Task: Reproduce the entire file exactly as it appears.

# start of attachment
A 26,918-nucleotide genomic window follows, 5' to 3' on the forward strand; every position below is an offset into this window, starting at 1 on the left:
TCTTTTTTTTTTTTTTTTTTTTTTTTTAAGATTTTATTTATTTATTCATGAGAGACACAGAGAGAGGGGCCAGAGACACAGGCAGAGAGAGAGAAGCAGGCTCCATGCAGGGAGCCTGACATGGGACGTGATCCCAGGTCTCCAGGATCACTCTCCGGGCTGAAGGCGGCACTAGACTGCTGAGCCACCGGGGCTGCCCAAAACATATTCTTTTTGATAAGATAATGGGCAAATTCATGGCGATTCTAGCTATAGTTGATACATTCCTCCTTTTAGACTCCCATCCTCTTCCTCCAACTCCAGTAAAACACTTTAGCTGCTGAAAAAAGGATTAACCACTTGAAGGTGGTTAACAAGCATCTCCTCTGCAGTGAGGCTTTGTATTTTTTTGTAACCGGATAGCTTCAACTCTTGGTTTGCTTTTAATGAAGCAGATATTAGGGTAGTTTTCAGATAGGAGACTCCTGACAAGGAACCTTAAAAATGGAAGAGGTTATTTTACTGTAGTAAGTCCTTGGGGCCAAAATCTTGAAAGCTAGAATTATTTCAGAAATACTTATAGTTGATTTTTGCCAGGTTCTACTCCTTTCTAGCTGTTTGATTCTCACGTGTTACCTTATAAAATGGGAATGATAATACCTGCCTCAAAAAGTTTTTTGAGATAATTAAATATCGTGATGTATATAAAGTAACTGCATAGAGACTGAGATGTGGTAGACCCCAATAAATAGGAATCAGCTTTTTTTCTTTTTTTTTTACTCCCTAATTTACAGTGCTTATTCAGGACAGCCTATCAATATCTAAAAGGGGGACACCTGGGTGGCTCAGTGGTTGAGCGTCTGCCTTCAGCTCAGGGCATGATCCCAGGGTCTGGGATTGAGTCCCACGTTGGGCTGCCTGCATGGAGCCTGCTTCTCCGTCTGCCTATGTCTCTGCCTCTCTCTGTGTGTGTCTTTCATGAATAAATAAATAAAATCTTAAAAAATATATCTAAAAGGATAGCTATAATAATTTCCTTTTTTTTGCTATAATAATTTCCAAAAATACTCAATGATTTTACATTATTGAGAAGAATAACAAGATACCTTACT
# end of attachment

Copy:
A 26,918-nucleotide genomic window follows, 5' to 3' on the forward strand; every position below is an offset into this window, starting at 1 on the left:
TCTTTTTTTTTTTTTTTTTTTTTTTTTAAGATTTTATTTATTTATTCATGAGAGACACAGAGAGAGGGGCCAGAGACACAGGCAGAGAGAGAGAAGCAGGCTCCATGCAGGGAGCCTGACATGGGACGTGATCCCAGGTCTCCAGGATCACTCTCCGGGCTGAAGGCGGCACTAGACTGCTGAGCCACCGGGGCTGCCCAAAACATATTCTTTTTGATAAGATAATGGGCAAATTCATGGCGATTCTAGCTATAGTTGATACATTCCTCCTTTTAGACTCCCATCCTCTTCCTCCAACTCCAGTAAAACACTTTAGCTGCTGAAAAAAGGATTAACCACTTGAAGGTGGTTAACAAGCATCTCCTCTGCAGTGAGGCTTTGTATTTTTTTGTAACCGGATAGCTTCAACTCTTGGTTTGCTTTTAATGAAGCAGATATTAGGGTAGTTTTCAGATAGGAGACTCCTGACAAGGAACCTTAAAAATGGAAGAGGTTATTTTACTGTAGTAAGTCCTTGGGGCCAAAATCTTGAAAGCTAGAATTATTTCAGAAATACTTATAGTTGATTTTTGCCAGGTTCTACTCCTTTCTAGCTGTTTGATTCTCACGTGTTACCTTATAAAATGGGAATGATAATACCTGCCTCAAAAAGTTTTTTGAGATAATTAAATATCGTGATGTATATAAAGTAACTGCATAGAGACTGAGATGTGGTAGACCCCAATAAATAGGAATCAGCTTTTTTTCTTTTTTTTTTACTCCCTAATTTACAGTGCTTATTCAGGACAGCCTATCAATATCTAAAAGGGGGACACCTGGGTGGCTCAGTGGTTGAGCGTCTGCCTTCAGCTCAGGGCATGATCCCAGGGTCTGGGATTGAGTCCCACGTTGGGCTGCCTGCATGGAGCCTGCTTCTCCGTCTGCCTATGTCTCTGCCTCTCTCTGTGTGTGTCTTTCATGAATAAATAAATAAAATCTTAAAAAATATATCTAAAAGGATAGCTATAATAATTTCCTTTTTTTTGCTATAATAATTTCCAAAAATACTCAATGATTTTACATTATTGAGAAGAATAACAAGATACCTTACT